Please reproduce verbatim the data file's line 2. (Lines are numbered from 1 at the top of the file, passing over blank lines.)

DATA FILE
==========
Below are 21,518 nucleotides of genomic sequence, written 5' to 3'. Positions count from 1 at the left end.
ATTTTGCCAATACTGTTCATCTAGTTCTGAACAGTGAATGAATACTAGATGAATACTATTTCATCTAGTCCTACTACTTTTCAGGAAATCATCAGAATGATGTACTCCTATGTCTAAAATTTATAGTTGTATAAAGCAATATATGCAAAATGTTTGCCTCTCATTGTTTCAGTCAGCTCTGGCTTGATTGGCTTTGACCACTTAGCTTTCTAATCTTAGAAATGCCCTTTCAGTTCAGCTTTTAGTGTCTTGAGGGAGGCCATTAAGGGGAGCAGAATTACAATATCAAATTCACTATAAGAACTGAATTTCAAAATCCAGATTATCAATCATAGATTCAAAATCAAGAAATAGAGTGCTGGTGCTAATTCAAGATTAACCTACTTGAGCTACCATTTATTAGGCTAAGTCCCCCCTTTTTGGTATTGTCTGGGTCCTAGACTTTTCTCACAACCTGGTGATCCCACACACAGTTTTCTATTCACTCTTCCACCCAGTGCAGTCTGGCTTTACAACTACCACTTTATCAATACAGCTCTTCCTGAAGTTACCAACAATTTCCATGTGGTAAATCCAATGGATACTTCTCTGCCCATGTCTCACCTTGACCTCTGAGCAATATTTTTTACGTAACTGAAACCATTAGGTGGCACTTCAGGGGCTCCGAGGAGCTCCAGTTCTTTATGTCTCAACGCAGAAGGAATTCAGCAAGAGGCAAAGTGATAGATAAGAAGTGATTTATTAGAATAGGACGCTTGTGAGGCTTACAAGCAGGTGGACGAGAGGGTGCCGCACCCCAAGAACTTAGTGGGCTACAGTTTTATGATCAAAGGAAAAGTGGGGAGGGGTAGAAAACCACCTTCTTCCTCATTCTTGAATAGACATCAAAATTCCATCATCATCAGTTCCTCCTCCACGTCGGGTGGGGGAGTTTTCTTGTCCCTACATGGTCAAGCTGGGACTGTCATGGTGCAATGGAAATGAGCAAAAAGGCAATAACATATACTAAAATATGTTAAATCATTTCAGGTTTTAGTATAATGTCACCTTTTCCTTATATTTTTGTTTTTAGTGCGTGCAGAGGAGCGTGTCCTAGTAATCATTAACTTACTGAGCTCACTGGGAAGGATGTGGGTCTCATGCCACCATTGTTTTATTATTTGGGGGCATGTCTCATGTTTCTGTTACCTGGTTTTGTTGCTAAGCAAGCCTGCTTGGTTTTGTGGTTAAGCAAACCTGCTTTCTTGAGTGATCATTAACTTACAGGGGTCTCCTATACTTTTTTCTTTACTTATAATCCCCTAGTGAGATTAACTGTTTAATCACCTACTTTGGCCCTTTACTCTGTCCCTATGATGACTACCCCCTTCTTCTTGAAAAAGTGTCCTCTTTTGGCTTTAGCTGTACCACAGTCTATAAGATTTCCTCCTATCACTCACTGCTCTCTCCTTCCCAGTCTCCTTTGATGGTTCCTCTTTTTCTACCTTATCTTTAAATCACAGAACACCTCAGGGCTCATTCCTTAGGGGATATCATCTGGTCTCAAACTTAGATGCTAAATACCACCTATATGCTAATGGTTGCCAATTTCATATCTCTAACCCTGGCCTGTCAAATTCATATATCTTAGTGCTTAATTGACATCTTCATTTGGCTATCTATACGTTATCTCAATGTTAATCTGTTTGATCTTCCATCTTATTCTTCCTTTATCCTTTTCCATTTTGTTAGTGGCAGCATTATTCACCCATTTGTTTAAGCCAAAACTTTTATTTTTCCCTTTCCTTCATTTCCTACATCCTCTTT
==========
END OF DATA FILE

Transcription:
ATTTTGCCAATACTGTTCATCTAGTTCTGAACAGTGAATGAATACTAGATGAATACTATTTCATCTAGTCCTACTACTTTTCAGGAAATCATCAGAATGATGTACTCCTATGTCTAAAATTTATAGTTGTATAAAGCAATATATGCAAAATGTTTGCCTCTCATTGTTTCAGTCAGCTCTGGCTTGATTGGCTTTGACCACTTAGCTTTCTAATCTTAGAAATGCCCTTTCAGTTCAGCTTTTAGTGTCTTGAGGGAGGCCATTAAGGGGAGCAGAATTACAATATCAAATTCACTATAAGAACTGAATTTCAAAATCCAGATTATCAATCATAGATTCAAAATCAAGAAATAGAGTGCTGGTGCTAATTCAAGATTAACCTACTTGAGCTACCATTTATTAGGCTAAGTCCCCCCTTTTTGGTATTGTCTGGGTCCTAGACTTTTCTCACAACCTGGTGATCCCACACACAGTTTTCTATTCACTCTTCCACCCAGTGCAGTCTGGCTTTACAACTACCACTTTATCAATACAGCTCTTCCTGAAGTTACCAACAATTTCCATGTGGTAAATCCAATGGATACTTCTCTGCCCATGTCTCACCTTGACCTCTGAGCAATATTTTTTACGTAACTGAAACCATTAGGTGGCACTTCAGGGGCTCCGAGGAGCTCCAGTTCTTTATGTCTCAACGCAGAAGGAATTCAGCAAGAGGCAAAGTGATAGATAAGAAGTGATTTATTAGAATAGGACGCTTGTGAGGCTTACAAGCAGGTGGACGAGAGGGTGCCGCACCCCAAGAACTTAGTGGGCTACAGTTTTATGATCAAAGGAAAAGTGGGGAGGGGTAGAAAACCACCTTCTTCCTCATTCTTGAATAGACATCAAAATTCCATCATCATCAGTTCCTCCTCCACGTCGGGTGGGGGAGTTTTCTTGTCCCTACATGGTCAAGCTGGGACTGTCATGGTGCAATGGAAATGAGCAAAAAGGCAATAACATATACTAAAATATGTTAAATCATTTCAGGTTTTAGTATAATGTCACCTTTTCCTTATATTTTTGTTTTTAGTGCGTGCAGAGGAGCGTGTCCTAGTAATCATTAACTTACTGAGCTCACTGGGAAGGATGTGGGTCTCATGCCACCATTGTTTTATTATTTGGGGGCATGTCTCATGTTTCTGTTACCTGGTTTTGTTGCTAAGCAAGCCTGCTTGGTTTTGTGGTTAAGCAAACCTGCTTTCTTGAGTGATCATTAACTTACAGGGGTCTCCTATACTTTTTTCTTTACTTATAATCCCCTAGTGAGATTAACTGTTTAATCACCTACTTTGGCCCTTTACTCTGTCCCTATGATGACTACCCCCTTCTTCTTGAAAAAGTGTCCTCTTTTGGCTTTAGCTGTACCACAGTCTATAAGATTTCCTCCTATCACTCACTGCTCTCTCCTTCCCAGTCTCCTTTGATGGTTCCTCTTTTTCTACCTTATCTTTAAATCACAGAACACCTCAGGGCTCATTCCTTAGGGGATATCATCTGGTCTCAAACTTAGATGCTAAATACCACCTATATGCTAATGGTTGCCAATTTCATATCTCTAACCCTGGCCTGTCAAATTCATATATCTTAGTGCTTAATTGACATCTTCATTTGGCTATCTATACGTTATCTCAATGTTAATCTGTTTGATCTTCCATCTTATTCTTCCTTTATCCTTTTCCATTTTGTTAGTGGCAGCATTATTCACCCATTTGTTTAAGCCAAAACTTTTATTTTTCCCTTTCCTTCATTTCCTACATCCTCTTT